Scoring Food Products
GoodGuide's Health ratings for food products are based on four attributes:
- The nutritional value of the food, as characterized by a standard method of nutrient assessment called the “Ratio of Recommended to Restricted Nutrients” (RRR);
- Indicators of whether levels of specific nutrients exceed public health guidelines;
- The presence of potentially hazardous food additives; and
- Indicators of various production practices that affect the quality of a food product.
The Ratio of Recommended to Restricted Nutrients (RRR) calculates the ratio of “good” to “bad” nutrients, essentially providing an overall picture of a food's nutrition profile. For most types of food, the list of recommended nutrients includes protein, calcium, iron, vitamin A, vitamin C, and fiber and the list of restricted nutrients includes calories, saturated fat, cholesterol, sugar, and sodium. For fresh fruits and vegetables, the recommended nutrients include fiber, protein, vitamin A, vitamin C, calcium and iron and the restricted nutrients include calories, saturated fat, cholesterol and sodium.
GoodGuide calculates the RRR value for each food based on the data published on a
product's nutrition fact panel. The RRR results are then translated onto
GoodGuide's standard scoring range of 0 - 10 according to the following rules:
- Ratings between 0–2 are reserved for products that contain no recommended nutrients. Products with no recommended nutrients are given a default rating of 2, which is then adjusted downward based on the relative amount of restricted nutrients they contain.
- Ratings between 2–6 are reserved for products with more restricted nutrients than recommended nutrients (i.e., a calculated RRR < 1).
- Ratings between 6–10 are reserved for products with more recommended nutrients than restricted nutrients (i.e., a calculated RRR > 1).
This scoring approach allows users to distinguish between products that have essentially no nutritional value (scoring below 2), products that contain more bad than good ingredients (scoring below 6), and products that are on average nutritionally good (scoring above 6).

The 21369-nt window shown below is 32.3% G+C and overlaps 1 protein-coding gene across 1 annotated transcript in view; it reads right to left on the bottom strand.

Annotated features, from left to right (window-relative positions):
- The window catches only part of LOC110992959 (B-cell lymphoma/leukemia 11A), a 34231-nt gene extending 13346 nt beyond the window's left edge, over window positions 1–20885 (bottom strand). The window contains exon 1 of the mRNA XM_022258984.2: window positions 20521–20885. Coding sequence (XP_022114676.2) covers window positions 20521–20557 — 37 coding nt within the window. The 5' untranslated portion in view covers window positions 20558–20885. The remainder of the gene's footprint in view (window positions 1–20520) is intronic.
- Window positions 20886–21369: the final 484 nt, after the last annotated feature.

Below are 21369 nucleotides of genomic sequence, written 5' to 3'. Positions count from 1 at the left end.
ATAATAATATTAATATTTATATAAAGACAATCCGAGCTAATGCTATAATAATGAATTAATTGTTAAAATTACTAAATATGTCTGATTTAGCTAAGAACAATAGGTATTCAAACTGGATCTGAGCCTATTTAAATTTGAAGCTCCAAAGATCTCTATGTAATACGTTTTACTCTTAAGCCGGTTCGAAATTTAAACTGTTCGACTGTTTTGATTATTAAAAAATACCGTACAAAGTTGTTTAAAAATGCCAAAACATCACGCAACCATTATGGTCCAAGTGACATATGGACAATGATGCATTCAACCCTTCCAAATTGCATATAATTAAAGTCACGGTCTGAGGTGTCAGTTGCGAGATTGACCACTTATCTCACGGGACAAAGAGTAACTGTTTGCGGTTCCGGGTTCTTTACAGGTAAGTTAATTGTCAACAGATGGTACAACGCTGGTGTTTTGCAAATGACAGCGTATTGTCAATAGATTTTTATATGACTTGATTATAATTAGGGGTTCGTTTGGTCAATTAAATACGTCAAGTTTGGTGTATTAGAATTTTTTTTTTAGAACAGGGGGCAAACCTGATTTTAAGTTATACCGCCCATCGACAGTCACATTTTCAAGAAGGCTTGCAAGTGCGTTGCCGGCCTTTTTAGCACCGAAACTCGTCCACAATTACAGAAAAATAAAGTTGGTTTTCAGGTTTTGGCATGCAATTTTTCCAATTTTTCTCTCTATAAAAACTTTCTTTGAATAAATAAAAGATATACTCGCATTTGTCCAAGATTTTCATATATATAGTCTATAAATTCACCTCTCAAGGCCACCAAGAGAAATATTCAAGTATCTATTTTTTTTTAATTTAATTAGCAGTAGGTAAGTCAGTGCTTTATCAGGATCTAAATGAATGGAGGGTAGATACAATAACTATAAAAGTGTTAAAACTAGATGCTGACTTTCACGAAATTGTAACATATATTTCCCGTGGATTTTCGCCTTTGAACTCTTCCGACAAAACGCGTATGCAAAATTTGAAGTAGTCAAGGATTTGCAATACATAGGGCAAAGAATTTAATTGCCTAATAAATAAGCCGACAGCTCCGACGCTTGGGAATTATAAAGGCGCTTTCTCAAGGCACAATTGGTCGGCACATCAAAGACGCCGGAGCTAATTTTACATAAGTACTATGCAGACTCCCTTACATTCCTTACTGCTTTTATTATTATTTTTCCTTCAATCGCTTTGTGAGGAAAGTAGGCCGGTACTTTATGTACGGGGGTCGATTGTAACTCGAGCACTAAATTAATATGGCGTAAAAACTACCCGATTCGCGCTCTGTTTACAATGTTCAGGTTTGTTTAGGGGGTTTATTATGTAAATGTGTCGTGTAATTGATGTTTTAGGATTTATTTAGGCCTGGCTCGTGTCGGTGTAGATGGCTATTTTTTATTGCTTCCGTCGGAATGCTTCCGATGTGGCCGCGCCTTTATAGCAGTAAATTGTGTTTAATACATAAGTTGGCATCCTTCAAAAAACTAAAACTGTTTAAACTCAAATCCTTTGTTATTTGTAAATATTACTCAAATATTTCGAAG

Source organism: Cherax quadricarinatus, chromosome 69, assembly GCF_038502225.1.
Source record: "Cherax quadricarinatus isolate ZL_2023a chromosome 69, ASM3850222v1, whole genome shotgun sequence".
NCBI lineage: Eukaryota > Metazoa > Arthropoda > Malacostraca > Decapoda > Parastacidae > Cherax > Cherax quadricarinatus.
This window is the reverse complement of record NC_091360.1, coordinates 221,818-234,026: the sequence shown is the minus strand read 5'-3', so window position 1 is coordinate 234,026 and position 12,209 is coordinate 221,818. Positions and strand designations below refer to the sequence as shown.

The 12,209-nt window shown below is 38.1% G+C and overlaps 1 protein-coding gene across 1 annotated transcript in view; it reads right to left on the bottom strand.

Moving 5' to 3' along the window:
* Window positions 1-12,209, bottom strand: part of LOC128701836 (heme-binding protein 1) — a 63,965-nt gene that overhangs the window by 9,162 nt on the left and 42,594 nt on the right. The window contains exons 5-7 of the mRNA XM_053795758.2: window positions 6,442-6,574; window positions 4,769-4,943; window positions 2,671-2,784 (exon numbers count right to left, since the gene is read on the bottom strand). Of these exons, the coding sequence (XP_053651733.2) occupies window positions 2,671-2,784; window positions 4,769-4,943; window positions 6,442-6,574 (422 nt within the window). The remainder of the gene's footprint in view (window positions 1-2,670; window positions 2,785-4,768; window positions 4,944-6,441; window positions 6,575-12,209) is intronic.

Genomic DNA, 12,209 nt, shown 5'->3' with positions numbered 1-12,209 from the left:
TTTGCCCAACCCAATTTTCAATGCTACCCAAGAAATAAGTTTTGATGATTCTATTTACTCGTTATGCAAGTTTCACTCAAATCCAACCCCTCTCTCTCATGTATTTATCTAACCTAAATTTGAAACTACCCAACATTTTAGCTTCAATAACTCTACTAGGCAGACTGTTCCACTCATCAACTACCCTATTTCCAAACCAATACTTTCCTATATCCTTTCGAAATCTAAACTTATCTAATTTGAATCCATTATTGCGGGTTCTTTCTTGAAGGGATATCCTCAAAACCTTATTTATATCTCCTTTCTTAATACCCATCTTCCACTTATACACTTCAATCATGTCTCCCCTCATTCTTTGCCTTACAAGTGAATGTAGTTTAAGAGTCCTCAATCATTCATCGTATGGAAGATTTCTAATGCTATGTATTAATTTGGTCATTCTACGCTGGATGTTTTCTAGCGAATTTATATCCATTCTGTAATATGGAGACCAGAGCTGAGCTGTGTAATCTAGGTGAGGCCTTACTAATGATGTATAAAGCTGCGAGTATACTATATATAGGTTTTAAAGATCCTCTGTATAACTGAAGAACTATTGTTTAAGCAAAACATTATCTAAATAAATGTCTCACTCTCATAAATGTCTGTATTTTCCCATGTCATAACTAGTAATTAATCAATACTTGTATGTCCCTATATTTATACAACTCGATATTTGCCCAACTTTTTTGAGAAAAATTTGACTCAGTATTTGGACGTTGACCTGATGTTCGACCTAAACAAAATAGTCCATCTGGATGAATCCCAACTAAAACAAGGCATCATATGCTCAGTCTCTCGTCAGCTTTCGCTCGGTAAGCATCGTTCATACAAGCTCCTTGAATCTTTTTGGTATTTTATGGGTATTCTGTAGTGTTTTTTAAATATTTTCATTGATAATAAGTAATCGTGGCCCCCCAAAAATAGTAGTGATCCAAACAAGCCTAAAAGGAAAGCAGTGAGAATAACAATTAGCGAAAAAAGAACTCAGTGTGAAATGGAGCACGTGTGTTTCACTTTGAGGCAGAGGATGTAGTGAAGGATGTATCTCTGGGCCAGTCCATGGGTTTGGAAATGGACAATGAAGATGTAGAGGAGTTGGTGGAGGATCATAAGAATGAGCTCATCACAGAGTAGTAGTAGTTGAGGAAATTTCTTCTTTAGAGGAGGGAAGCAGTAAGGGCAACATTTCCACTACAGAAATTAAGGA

See the Notes section below for explanations of how food categories are rated when the RRR methodology cannot be applied (e.g., infant formula and baby foods).
Public Health Guidelines
Each food is then analyzed to determine whether certain nutrients of public health significance (sugar, sodium, cholesterol, saturated fat, and trans fat) are present in levels that exceed recommended thresholds.
We conduct additional assessments on cold cereals in order to determine the quality of carbohydrates (specifically fiber and sugar). We also evaluate energy drinks in order to determine whether they contain excessive caffeine. GoodGuide uses thresholds from a variety of authoritative sources, including the Institute of Medicine (the scientific body that provides evidence for the Dietary Guidelines for Americans) and the World Health Organization. These standards apply to a 2,000 calorie per day diet.
Potentially Hazardous Food Additives
GoodGuide lowers the rating of products that include potentially hazardous food additives derived from authoritative third-party sources, including the UK Food Standards Agency and The Center for Food Safety.
Mounting evidence suggests that the benefits of any particular food go beyond those gained from nutrient content. As a result, GoodGuide's ratings also take into account food production practices, a factor associated with health issues outside the traditional focus of nutritional evaluations. We assign positive ratings adjustments to foods that are certified as organic, genetically modified organisms free (GMO-free), or Bovine Growth Hormone free (rBGH, dairy products only). We assign negative ratings adjustments based on the use of High Fructose Corn syrup, detection of pesticide residues (fresh produce only) and the presence of added sugars or salt (baby and toddler foods only).
Baby and Toddler Food Methodology
We do not apply the RRR methodology to baby and toddler foods. These food categories are rated on an ingredient basis, to better address the special dietary needs of infants and children aged 2-4 years old. GoodGuide evaluates products by their number of ingredients (with more ingredients resulting in lower ratings, varying by feeding stage) and the presence of unnecessary ingredients (including starch fillers, added sweeteners, added salt, and water as the primary ingredient). We also evaluate these foods are against sodium recommendations for infants and toddlers. Finally, baby cereals lacking the recommended amount of iron (45 mg per 100 g cereal serving) receive lower scores.
Infant Formula Methodology
We do not apply the RRR methodology to infant formula. GoodGuide's relies upon the Food and Drug Administration's (FDA) regulations for rating infant formulas. Legally, all infant formulas are required to meet nutrient levels established by the FDA. Our ratings process confirms that product formulas meet these 29 nutrient requirements. Organic products receive increased scores . Every infant formula receives a rating of 9 or below due to the pediatric medical community’s recommendation that breast milk is best source of newborn nutrition.